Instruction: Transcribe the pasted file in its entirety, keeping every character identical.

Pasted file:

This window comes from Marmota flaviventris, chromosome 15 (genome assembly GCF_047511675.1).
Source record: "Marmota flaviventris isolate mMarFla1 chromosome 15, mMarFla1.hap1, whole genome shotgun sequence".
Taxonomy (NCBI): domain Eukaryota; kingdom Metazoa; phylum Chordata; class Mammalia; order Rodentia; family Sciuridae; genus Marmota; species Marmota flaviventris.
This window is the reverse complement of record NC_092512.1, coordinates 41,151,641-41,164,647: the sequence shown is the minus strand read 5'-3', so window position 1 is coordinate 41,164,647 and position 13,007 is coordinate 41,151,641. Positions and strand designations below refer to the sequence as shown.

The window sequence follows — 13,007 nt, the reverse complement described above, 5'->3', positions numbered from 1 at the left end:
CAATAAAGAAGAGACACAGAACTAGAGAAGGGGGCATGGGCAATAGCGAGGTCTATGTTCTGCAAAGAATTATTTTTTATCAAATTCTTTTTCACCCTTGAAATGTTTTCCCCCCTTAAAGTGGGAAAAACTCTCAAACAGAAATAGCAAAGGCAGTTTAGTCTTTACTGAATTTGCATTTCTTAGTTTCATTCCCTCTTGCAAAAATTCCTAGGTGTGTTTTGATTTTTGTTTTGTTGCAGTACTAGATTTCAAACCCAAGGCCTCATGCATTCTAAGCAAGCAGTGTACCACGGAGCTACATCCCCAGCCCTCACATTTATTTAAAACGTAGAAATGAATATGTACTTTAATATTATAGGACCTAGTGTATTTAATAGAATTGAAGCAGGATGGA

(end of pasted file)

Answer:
This window comes from Marmota flaviventris, chromosome 15 (genome assembly GCF_047511675.1).
Source record: "Marmota flaviventris isolate mMarFla1 chromosome 15, mMarFla1.hap1, whole genome shotgun sequence".
Taxonomy (NCBI): domain Eukaryota; kingdom Metazoa; phylum Chordata; class Mammalia; order Rodentia; family Sciuridae; genus Marmota; species Marmota flaviventris.
This window is the reverse complement of record NC_092512.1, coordinates 41,151,641-41,164,647: the sequence shown is the minus strand read 5'-3', so window position 1 is coordinate 41,164,647 and position 13,007 is coordinate 41,151,641. Positions and strand designations below refer to the sequence as shown.

The window sequence follows — 13,007 nt, the reverse complement described above, 5'->3', positions numbered from 1 at the left end:
CAATAAAGAAGAGACACAGAACTAGAGAAGGGGGCATGGGCAATAGCGAGGTCTATGTTCTGCAAAGAATTATTTTTTATCAAATTCTTTTTCACCCTTGAAATGTTTTCCCCCCTTAAAGTGGGAAAAACTCTCAAACAGAAATAGCAAAGGCAGTTTAGTCTTTACTGAATTTGCATTTCTTAGTTTCATTCCCTCTTGCAAAAATTCCTAGGTGTGTTTTGATTTTTGTTTTGTTGCAGTACTAGATTTCAAACCCAAGGCCTCATGCATTCTAAGCAAGCAGTGTACCACGGAGCTACATCCCCAGCCCTCACATTTATTTAAAACGTAGAAATGAATATGTACTTTAATATTATAGGACCTAGTGTATTTAATAGAATTGAAGCAGGATGGA